Out of Time's Abyss

By Edgar Rice Burroughs

Page 79

of life they were
being greeted by thousands of voracious mouths as fish and reptiles of
many kinds fought to devour them, the while other and larger creatures
pursued the devourers, to be, in turn, preyed upon by some other of the
countless forms that inhabit the deeps of Caprona's frightful sea.

The second day was practically a repetition of the first. They moved
very slowly with frequent stops and once they landed in the Kro-lu
country to hunt. Here they were attacked by the bow-and-arrow men,
whom they could not persuade to palaver with them. So belligerent were
the natives that it became necessary to fire into them in order to
escape their persistent and ferocious attentions.

"What chance," asked Bradley, as they were returning to the boat with
their game, "could Tyler and Miss La Rue have had among such as these?"

But they continued on their fruitless quest, and the third day, after
cruising along the shore of a deep inlet, they passed a line of lofty
cliffs that formed the southern shore of the inlet and rounded a sharp
promontory about noon. Co-Tan and Bradley were on deck alone, and as
the new shoreline appeared beyond the point, the girl gave an
exclamation of joy and seized the man's hand in hers.

"Oh, look!" she cried. "The Galu country! The Galu country! It is my
country that I never thought to see again."

"You are glad to come again, Co-Tan?" asked Bradley.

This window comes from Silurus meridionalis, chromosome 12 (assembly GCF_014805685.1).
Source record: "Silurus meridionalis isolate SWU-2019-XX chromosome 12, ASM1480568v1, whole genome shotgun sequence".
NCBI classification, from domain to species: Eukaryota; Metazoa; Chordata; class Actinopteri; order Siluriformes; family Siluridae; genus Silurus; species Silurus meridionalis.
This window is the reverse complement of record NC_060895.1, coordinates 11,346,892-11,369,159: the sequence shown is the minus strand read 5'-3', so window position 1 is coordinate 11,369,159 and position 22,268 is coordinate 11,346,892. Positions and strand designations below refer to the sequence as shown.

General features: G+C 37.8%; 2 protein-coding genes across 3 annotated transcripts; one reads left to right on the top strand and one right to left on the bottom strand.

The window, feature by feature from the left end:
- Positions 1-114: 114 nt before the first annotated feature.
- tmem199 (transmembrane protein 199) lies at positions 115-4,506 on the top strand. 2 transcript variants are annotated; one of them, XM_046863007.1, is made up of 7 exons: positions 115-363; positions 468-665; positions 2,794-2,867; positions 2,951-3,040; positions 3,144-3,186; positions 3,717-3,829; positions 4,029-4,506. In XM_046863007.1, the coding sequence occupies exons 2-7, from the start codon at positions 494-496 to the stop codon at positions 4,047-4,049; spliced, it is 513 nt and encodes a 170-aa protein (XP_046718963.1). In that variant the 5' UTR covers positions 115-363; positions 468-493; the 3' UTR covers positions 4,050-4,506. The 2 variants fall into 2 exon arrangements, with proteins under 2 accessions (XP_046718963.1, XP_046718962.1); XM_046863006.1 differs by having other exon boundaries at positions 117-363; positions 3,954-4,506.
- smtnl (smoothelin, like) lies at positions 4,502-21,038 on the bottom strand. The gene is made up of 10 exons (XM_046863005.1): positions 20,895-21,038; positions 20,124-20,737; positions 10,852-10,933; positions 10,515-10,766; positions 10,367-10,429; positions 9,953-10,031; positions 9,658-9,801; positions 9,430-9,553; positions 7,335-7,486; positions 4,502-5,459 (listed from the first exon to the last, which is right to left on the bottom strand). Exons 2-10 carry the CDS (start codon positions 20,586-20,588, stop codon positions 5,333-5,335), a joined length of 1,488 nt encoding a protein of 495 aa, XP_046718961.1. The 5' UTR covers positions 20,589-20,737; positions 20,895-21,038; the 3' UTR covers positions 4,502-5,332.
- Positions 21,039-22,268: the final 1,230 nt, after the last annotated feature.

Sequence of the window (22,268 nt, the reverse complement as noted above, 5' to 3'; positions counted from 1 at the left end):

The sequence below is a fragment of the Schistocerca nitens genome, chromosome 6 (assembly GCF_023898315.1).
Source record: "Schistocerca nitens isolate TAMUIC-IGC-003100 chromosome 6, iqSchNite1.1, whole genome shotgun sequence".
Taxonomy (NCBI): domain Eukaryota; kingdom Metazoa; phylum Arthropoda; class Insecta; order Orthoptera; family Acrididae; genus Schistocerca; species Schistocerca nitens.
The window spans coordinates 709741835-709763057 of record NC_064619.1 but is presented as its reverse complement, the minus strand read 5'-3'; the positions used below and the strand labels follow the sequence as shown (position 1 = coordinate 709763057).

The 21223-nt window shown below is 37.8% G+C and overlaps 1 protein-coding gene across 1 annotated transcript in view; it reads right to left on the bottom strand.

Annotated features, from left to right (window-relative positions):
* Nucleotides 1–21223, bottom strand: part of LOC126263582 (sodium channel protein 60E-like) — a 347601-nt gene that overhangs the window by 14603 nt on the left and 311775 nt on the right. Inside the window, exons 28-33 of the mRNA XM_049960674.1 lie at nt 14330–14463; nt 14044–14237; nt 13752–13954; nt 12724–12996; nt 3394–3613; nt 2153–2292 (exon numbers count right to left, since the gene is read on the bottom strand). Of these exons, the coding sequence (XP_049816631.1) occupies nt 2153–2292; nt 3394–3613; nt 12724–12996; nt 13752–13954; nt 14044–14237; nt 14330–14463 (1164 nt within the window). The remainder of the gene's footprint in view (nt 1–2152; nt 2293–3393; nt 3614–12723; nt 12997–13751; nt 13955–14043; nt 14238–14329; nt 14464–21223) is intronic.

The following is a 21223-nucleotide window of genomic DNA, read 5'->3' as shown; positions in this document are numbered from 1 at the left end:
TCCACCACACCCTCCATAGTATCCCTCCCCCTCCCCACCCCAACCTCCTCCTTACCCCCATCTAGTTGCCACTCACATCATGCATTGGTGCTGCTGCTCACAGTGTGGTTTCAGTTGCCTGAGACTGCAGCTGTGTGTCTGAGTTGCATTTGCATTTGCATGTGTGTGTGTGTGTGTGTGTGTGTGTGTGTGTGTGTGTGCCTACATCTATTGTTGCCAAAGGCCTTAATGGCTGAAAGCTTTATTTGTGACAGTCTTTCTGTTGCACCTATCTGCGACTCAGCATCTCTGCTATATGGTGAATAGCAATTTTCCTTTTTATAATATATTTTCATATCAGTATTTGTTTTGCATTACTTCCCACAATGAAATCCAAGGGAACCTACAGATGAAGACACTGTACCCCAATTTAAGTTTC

"Oh, so glad!" she cried. "And you will come with me to my people? We
may live here among them, and you will be a great warrior--oh, when Jor
dies you may even be chief, for there is none so mighty as my warrior.
You will come?"

Bradley shook his head. "I cannot, little Co-Tan," he answered. "My
country needs me, and I must go back. Maybe someday I shall return.
You will not forget me, Co-Tan?"

She looked at him in wide-eyed wonder. "You are going away from me?"
she asked in a very small voice. "You are going away from Co-Tan?"

Bradley looked down upon the little bowed head. He felt the soft cheek
against his bare arm; and he felt something else there too--hot drops
of moisture that ran down to his very finger-tips and splashed, but
each one wrung from a woman's heart.

He bent low and raised the tear-stained face to his own. "No, Co-Tan,"
he said, "I am not going away from you--for you are going with me.

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